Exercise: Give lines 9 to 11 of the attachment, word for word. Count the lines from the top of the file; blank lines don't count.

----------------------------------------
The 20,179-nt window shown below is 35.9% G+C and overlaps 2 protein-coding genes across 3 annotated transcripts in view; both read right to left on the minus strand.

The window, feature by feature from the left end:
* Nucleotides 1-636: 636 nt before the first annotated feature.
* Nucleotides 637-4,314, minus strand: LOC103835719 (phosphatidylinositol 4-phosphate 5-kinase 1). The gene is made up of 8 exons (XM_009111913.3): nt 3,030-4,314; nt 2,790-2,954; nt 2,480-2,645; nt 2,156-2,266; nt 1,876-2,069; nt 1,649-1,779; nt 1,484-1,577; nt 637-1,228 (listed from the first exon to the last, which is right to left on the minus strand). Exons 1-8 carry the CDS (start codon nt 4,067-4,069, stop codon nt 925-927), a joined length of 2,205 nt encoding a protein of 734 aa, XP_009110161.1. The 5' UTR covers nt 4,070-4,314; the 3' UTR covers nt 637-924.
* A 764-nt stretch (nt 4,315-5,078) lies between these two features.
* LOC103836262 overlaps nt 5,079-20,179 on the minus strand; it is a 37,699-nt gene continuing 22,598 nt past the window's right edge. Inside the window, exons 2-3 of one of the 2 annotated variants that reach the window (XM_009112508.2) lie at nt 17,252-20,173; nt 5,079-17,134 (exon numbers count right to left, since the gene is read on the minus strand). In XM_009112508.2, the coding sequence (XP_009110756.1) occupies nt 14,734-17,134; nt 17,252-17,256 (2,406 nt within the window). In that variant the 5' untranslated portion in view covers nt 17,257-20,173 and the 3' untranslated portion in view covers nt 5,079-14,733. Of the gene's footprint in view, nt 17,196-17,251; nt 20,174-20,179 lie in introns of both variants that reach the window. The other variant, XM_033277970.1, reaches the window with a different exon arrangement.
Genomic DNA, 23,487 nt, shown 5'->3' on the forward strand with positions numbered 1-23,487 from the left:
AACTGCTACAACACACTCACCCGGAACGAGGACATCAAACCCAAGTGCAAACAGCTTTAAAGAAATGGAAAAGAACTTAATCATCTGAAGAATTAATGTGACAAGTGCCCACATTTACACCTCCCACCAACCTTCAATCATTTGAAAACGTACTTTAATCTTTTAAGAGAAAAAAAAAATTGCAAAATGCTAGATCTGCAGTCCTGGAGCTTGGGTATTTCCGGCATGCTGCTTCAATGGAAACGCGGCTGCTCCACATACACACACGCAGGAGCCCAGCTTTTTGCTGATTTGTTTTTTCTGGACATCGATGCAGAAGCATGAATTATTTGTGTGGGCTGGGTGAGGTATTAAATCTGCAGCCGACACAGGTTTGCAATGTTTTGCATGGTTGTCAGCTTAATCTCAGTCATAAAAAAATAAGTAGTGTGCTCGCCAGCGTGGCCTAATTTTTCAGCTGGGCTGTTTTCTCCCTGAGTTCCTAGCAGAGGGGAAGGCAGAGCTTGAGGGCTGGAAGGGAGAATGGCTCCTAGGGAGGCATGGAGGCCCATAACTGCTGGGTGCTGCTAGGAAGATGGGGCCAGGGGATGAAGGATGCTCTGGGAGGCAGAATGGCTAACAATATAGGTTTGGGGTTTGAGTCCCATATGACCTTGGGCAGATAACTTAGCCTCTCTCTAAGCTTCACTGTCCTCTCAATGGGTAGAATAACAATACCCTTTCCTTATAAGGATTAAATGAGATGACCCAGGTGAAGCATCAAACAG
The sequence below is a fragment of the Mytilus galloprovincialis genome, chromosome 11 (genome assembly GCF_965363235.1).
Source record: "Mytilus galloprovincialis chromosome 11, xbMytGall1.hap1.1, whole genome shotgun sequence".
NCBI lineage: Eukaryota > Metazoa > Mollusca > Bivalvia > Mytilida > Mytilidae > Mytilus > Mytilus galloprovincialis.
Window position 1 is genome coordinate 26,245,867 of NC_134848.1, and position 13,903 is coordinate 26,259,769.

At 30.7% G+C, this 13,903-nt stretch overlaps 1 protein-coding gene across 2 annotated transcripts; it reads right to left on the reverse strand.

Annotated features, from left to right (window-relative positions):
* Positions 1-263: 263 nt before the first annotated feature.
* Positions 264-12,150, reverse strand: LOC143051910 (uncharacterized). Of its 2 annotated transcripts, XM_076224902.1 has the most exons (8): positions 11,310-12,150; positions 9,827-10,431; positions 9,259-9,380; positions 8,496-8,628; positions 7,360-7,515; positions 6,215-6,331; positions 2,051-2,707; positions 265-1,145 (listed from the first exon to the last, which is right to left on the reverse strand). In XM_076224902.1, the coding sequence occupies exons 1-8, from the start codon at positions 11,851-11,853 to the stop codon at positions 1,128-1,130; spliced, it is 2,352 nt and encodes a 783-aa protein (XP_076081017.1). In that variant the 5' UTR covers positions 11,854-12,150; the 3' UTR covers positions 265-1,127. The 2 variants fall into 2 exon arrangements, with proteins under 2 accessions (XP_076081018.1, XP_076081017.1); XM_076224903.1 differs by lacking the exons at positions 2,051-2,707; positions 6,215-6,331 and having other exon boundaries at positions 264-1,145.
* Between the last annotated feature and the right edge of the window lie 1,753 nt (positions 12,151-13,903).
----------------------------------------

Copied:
The sequence below is a fragment of the Mytilus galloprovincialis genome, chromosome 11 (genome assembly GCF_965363235.1).
Source record: "Mytilus galloprovincialis chromosome 11, xbMytGall1.hap1.1, whole genome shotgun sequence".
NCBI lineage: Eukaryota > Metazoa > Mollusca > Bivalvia > Mytilida > Mytilidae > Mytilus > Mytilus galloprovincialis.